MBOLD is an initiative of the Greater Minneapolis St. Paul Economic Development Partnership. Why is this such an important avenue for GREATER MSP?
GREATER MSP is all about economic development. Food and agriculture is a huge part of our economy statewide and in the Twin Cities/Minneapolis-St. Paul region. Greater collaboration around food and ag is key to the future of our economy and MBOLD is a core strategy for driving that growth and innovation.
Let’s dive a little bit into the focus areas. Can you elaborate on what they are and then how did you define them?
Our initial priorities are soil health and water stewardship on agricultural land, packaging, driving food and ag innovation, advancing Minnesota’s ecosystem for entrepreneurship, connecting people with food and ag career opportunities in both rural and urban Minnesota, and food insecurity in light of COVID-driven unemployment.
Can you talk about how you chose specific issues to focus on? Out of all the big problems that we’re facing, how did you narrow it down?
We looked at a lot of outside research on high potential strategies for addressing climate change and sustainability while feeding a growing population. We looked at assets here in Minnesota that could be leveraged further and areas where we had something unique to contribute in collaboration with others. We wanted to aim for strategies that have the potential for scale and impact within and beyond Minnesota. That led us to the priorities that we’ve since chosen.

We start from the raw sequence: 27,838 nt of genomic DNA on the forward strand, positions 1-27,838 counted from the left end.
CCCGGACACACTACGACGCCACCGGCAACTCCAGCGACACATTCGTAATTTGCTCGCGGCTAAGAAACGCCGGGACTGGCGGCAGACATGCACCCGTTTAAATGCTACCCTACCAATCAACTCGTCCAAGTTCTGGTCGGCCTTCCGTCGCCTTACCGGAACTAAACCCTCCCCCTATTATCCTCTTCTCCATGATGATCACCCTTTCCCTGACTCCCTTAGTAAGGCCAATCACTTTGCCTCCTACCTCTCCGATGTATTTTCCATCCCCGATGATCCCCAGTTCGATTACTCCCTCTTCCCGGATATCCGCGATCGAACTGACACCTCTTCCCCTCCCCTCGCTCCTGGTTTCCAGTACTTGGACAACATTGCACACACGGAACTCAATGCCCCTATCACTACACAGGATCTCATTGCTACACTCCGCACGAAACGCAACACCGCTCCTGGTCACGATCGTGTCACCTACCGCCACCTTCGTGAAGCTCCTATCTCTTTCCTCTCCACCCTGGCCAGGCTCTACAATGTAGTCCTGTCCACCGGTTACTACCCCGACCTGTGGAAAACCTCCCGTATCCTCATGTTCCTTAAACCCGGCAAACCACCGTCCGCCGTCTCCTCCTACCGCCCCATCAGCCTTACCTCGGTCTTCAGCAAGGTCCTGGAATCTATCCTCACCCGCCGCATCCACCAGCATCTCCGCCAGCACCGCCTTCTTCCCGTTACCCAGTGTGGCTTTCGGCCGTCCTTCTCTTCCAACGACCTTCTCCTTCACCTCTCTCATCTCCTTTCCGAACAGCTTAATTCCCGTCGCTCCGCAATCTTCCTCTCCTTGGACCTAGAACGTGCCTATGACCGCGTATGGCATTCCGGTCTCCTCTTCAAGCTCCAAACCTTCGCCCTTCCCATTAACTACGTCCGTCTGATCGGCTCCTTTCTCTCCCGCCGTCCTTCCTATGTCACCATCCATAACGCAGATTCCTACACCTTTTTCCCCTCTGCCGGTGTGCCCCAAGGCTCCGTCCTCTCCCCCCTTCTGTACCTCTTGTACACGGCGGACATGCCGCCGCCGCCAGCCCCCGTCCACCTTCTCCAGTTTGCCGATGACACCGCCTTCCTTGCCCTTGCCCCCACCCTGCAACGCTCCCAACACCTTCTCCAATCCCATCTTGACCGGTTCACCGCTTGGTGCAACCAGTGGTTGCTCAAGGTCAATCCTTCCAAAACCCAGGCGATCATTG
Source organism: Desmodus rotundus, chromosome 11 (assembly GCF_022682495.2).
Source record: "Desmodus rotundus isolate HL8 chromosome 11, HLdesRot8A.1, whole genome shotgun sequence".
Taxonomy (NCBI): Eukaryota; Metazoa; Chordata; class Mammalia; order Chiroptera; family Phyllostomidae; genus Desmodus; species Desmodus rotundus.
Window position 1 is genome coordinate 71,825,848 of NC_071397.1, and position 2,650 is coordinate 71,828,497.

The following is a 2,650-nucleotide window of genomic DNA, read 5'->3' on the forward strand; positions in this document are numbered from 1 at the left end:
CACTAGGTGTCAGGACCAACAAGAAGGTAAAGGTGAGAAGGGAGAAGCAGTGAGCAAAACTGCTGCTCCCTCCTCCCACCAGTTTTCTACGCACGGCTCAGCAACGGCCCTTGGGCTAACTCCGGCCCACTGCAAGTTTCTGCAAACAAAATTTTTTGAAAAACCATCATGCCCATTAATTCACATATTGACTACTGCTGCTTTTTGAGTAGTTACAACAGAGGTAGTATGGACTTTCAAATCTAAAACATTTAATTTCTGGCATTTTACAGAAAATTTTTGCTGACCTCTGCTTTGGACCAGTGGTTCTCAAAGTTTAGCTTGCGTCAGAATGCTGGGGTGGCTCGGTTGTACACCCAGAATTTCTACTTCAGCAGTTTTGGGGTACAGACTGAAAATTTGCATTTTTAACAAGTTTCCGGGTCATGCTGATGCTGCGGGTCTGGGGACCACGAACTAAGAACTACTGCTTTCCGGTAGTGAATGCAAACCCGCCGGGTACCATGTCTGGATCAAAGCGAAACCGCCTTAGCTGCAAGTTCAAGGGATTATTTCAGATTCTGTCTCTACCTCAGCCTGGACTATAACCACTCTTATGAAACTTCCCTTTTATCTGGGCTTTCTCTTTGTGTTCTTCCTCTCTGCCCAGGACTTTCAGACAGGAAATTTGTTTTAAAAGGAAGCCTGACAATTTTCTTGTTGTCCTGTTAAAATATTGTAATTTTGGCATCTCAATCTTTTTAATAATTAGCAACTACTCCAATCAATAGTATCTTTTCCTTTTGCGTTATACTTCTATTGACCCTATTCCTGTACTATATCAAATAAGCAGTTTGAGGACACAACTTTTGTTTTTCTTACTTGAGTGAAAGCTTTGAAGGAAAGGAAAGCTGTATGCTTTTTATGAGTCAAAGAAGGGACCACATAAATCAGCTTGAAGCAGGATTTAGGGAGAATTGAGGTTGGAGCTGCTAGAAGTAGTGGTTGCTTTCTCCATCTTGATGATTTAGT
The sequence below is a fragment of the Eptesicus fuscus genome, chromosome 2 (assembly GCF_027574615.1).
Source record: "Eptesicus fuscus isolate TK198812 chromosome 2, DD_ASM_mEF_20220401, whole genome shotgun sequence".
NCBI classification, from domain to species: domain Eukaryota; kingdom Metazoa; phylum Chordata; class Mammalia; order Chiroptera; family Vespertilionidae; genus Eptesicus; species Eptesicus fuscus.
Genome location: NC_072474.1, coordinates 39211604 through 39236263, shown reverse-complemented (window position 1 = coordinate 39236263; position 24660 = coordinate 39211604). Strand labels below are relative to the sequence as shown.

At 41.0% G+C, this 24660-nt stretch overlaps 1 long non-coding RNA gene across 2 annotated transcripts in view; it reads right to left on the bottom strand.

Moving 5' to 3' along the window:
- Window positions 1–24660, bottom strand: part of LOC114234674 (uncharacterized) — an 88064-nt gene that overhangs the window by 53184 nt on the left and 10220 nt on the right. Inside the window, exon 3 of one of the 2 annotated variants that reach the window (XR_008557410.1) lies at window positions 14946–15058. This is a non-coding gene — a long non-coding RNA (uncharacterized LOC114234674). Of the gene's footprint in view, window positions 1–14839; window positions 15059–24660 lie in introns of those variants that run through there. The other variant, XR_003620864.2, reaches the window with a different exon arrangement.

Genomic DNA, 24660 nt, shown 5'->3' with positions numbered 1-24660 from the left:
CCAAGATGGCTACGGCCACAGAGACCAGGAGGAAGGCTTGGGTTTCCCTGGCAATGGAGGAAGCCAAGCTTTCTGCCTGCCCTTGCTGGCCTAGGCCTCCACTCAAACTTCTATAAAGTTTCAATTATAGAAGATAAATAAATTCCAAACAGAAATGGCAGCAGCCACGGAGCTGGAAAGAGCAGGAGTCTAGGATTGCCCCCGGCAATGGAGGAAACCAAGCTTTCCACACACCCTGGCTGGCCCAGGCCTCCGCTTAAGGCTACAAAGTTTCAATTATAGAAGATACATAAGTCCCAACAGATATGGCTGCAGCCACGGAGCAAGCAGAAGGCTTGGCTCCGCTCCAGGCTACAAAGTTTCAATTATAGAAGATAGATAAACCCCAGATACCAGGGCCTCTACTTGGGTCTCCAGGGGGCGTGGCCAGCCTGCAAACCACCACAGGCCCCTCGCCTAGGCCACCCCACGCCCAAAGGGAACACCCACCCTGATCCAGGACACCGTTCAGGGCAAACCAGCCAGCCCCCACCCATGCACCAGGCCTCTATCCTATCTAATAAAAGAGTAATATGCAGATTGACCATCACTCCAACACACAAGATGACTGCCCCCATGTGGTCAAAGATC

Can you talk about the impact that MBOLD will have on farmers? Why should farmers actually care about the work you’re doing and pay attention to it?
Advancing soil health and water stewardship on ag land is central to what MBOLD hopes to do. We’re starting to feel the effect of a changing climate and the need to become more resilient. Many growers are looking for ways to diversify their income. At the same time, food and ag companies are more and more motivated to reduce greenhouse gas emissions in their supply chains, improve water stewardship and build soil health. So how can we work together better — across the supply chain — to make those things possible? And not just possible, but something people really want to be part of?